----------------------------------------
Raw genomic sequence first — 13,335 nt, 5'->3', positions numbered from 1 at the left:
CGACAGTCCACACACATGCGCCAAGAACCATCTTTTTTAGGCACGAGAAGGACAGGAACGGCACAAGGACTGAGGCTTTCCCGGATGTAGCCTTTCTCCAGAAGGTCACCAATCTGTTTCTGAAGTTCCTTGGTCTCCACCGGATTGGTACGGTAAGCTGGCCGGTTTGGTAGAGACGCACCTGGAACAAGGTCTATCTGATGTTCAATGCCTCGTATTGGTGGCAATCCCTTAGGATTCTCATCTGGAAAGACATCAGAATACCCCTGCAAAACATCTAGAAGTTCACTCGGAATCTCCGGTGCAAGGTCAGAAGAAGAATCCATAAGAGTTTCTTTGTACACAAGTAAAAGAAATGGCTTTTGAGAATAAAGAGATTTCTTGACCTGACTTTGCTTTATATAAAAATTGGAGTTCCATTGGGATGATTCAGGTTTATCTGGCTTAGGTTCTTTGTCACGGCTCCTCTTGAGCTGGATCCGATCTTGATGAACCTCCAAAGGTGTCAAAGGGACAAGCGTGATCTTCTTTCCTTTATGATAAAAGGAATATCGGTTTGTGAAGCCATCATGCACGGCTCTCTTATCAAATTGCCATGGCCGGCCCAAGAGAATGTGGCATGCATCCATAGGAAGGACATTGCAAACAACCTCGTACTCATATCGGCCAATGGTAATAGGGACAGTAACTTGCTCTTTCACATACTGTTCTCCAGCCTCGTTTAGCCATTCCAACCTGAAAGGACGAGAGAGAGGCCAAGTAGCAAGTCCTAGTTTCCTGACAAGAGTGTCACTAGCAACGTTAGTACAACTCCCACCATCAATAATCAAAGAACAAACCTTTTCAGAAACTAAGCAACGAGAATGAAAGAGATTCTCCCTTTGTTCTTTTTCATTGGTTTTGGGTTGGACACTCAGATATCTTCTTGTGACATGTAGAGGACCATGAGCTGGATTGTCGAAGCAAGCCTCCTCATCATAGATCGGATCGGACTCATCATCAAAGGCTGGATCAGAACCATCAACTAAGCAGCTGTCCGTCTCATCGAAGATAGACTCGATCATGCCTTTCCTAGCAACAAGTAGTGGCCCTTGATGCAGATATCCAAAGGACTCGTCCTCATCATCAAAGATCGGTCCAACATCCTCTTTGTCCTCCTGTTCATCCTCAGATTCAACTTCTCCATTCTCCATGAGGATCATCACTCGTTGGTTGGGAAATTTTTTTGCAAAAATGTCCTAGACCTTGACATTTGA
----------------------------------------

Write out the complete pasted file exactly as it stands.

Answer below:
Raw genomic sequence first — 13,335 nt, 5'->3', positions numbered from 1 at the left:
CGACAGTCCACACACATGCGCCAAGAACCATCTTTTTTAGGCACGAGAAGGACAGGAACGGCACAAGGACTGAGGCTTTCCCGGATGTAGCCTTTCTCCAGAAGGTCACCAATCTGTTTCTGAAGTTCCTTGGTCTCCACCGGATTGGTACGGTAAGCTGGCCGGTTTGGTAGAGACGCACCTGGAACAAGGTCTATCTGATGTTCAATGCCTCGTATTGGTGGCAATCCCTTAGGATTCTCATCTGGAAAGACATCAGAATACCCCTGCAAAACATCTAGAAGTTCACTCGGAATCTCCGGTGCAAGGTCAGAAGAAGAATCCATAAGAGTTTCTTTGTACACAAGTAAAAGAAATGGCTTTTGAGAATAAAGAGATTTCTTGACCTGACTTTGCTTTATATAAAAATTGGAGTTCCATTGGGATGATTCAGGTTTATCTGGCTTAGGTTCTTTGTCACGGCTCCTCTTGAGCTGGATCCGATCTTGATGAACCTCCAAAGGTGTCAAAGGGACAAGCGTGATCTTCTTTCCTTTATGATAAAAGGAATATCGGTTTGTGAAGCCATCATGCACGGCTCTCTTATCAAATTGCCATGGCCGGCCCAAGAGAATGTGGCATGCATCCATAGGAAGGACATTGCAAACAACCTCGTACTCATATCGGCCAATGGTAATAGGGACAGTAACTTGCTCTTTCACATACTGTTCTCCAGCCTCGTTTAGCCATTCCAACCTGAAAGGACGAGAGAGAGGCCAAGTAGCAAGTCCTAGTTTCCTGACAAGAGTGTCACTAGCAACGTTAGTACAACTCCCACCATCAATAATCAAAGAACAAACCTTTTCAGAAACTAAGCAACGAGAATGAAAGAGATTCTCCCTTTGTTCTTTTTCATTGGTTTTGGGTTGGACACTCAGATATCTTCTTGTGACATGTAGAGGACCATGAGCTGGATTGTCGAAGCAAGCCTCCTCATCATAGATCGGATCGGACTCATCATCAAAGGCTGGATCAGAACCATCAACTAAGCAGCTGTCCGTCTCATCGAAGATAGACTCGATCATGCCTTTCCTAGCAACAAGTAGTGGCCCTTGATGCAGATATCCAAAGGACTCGTCCTCATCATCAAAGATCGGTCCAACATCCTCTTTGTCCTCCTGTTCATCCTCAGATTCAACTTCTCCATTCTCCATGAGGATCATCACTCGTTGGTTGGGAAATTTTTTTGCAAAAATGTCCTAGACCTTGACATTTGA